The actuating device expediently comprises a handle and a transmission device. The transmission device can, for example, be formed by a threaded spindle. It has proven expedient to design the actuating device as a grip lever which is connected to a shorter working lever forming the transmission device. It is expediently arranged in such a way that it at the same time converts the lateral movement of the grip lever into the actuating direction extending in the longitudinal direction of the instrument body.
The oblique link arm can be mounted with its first end on a slide which is guided on the instrument body in the longitudinal direction thereof. Instead of this, it is also possible for the oblique link arm to be a member of a toggle lever pairing, in which case the actuating device acts directly or indirectly on the toggle point of the lever pairing.
In another embodiment of the invention, an actuating device is provided which comprises an actuating lever which is mounted at its front end on the instrument body or the first prosthesis holder so as to pivot. The pivot axis extends transversely with respect to the longitudinal direction of the instrument body and to the direction of spreading. Behind this axis, the lever has a limit stop which acts directly or indirectly on the second prosthesis holder. At the rear end, the lever is designed such that it can be operated by hand. In the unspread state of the instrument, the lever is at a certain angular distance from the instrument body. If it is pulled by hand, or by suitable aids such as a threaded spindle, toward the instrument body, the limit stop moves the second prosthesis holder away from the first prosthesis holder and in this way spreads them apart. By virtue of the lever action, great spreading forces can be transmitted. In a preferred embodiment of the invention, the limit stop acts on an oblique link arm connected to the second prosthesis holder, which oblique link arm can also be part of the parallel guide. The lever is expediently not an integral part of the instrument body, and instead it is designed in such a way that it can be easily attached to the instrument body and released again from the latter during the operation. This has the advantage that the instrument body is not weighed down by the spreader mechanism, formed by the lever, in those stages of the operation when spreading does not take place or does not have to be maintained. This actuating device may merit protection independently of the features of the claims.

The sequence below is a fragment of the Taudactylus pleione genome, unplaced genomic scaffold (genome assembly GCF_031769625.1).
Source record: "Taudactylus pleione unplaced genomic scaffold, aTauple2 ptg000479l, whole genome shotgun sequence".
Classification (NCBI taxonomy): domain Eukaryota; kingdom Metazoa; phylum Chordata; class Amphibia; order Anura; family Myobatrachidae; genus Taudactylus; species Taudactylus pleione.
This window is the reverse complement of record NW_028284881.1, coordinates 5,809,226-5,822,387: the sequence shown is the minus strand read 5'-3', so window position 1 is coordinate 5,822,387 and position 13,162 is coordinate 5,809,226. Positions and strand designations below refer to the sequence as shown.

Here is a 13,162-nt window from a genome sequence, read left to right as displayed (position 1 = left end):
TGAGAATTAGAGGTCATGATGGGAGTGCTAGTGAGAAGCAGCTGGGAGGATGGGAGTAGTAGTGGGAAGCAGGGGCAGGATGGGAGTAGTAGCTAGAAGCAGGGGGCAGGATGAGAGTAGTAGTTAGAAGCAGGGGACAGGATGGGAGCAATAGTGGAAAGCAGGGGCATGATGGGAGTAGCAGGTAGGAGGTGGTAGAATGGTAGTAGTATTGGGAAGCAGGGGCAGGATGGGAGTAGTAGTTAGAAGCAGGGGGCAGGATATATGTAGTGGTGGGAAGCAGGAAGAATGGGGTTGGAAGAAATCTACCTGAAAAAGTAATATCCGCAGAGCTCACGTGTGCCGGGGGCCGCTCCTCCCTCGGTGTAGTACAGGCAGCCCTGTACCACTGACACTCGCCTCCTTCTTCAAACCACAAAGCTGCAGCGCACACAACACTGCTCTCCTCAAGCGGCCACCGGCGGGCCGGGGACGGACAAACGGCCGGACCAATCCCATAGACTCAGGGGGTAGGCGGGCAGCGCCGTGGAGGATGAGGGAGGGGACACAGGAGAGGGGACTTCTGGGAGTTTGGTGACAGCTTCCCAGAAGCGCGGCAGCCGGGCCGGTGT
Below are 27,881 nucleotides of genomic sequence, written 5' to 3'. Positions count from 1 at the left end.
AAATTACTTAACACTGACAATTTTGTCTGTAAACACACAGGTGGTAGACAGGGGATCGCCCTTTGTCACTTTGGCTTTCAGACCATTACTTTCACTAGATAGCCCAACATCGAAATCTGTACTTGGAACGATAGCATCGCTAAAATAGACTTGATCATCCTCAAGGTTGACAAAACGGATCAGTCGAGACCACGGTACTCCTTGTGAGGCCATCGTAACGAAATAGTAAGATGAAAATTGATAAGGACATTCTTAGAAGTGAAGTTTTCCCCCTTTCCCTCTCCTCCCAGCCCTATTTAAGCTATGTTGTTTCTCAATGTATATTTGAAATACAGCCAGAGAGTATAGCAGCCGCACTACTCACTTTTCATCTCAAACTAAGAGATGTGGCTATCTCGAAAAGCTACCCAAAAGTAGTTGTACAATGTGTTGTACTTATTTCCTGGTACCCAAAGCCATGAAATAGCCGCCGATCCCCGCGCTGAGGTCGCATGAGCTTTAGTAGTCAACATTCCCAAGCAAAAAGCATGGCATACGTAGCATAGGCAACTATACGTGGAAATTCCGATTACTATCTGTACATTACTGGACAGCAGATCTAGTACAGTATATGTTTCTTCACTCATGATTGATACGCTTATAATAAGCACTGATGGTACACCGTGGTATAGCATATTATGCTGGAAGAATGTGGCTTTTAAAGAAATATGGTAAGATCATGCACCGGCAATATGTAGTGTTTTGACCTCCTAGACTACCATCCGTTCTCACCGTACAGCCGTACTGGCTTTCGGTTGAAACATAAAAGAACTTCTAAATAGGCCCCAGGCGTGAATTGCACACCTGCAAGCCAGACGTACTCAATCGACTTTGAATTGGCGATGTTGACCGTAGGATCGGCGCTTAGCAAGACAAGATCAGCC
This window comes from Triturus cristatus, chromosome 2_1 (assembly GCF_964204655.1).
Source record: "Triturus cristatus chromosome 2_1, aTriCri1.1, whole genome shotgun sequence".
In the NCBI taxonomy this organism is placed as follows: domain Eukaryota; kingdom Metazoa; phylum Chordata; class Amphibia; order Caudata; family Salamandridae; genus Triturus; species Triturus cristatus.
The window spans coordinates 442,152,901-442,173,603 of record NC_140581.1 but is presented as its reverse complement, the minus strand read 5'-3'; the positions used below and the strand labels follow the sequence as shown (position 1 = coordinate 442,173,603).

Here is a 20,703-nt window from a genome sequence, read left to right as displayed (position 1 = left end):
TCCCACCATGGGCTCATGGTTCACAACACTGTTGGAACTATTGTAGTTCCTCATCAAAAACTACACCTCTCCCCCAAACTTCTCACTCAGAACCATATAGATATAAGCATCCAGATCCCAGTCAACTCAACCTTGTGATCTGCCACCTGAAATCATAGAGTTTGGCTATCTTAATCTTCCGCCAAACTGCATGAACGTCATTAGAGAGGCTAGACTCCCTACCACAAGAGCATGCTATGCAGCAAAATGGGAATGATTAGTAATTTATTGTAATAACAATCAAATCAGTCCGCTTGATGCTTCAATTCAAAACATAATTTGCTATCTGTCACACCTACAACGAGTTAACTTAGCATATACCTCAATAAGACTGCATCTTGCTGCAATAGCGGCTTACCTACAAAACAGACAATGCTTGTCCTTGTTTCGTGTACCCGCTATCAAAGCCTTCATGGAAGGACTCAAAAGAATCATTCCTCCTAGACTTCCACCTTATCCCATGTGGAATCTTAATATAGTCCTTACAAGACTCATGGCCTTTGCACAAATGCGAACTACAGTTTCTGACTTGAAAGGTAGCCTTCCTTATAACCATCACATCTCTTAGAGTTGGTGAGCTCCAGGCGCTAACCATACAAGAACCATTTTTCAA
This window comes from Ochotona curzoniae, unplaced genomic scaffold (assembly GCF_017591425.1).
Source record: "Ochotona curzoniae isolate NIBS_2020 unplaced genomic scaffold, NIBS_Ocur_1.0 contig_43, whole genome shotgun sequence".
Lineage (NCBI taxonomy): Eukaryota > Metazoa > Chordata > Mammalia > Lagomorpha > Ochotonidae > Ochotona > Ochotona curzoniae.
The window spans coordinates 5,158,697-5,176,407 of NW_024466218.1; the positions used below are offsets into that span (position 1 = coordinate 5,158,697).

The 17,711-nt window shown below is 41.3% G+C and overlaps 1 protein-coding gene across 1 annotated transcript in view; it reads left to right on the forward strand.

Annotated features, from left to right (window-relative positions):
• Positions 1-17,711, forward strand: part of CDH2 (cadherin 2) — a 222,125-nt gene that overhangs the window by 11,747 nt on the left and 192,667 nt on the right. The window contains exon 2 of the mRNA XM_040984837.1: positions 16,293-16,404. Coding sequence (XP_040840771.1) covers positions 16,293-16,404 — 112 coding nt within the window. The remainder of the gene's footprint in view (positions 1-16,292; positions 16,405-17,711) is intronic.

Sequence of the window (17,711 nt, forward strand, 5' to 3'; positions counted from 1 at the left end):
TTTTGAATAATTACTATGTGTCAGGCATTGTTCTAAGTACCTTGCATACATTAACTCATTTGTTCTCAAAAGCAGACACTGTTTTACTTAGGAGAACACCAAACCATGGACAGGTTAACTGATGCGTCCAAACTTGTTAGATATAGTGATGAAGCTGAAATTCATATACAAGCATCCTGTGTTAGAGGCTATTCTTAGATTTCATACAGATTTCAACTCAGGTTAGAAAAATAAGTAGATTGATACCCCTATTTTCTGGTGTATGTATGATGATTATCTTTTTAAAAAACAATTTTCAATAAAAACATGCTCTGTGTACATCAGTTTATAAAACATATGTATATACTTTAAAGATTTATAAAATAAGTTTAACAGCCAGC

The invention is explained in greater detail below with reference to the drawing which depicts an advantageous illustrative embodiment. In said drawing: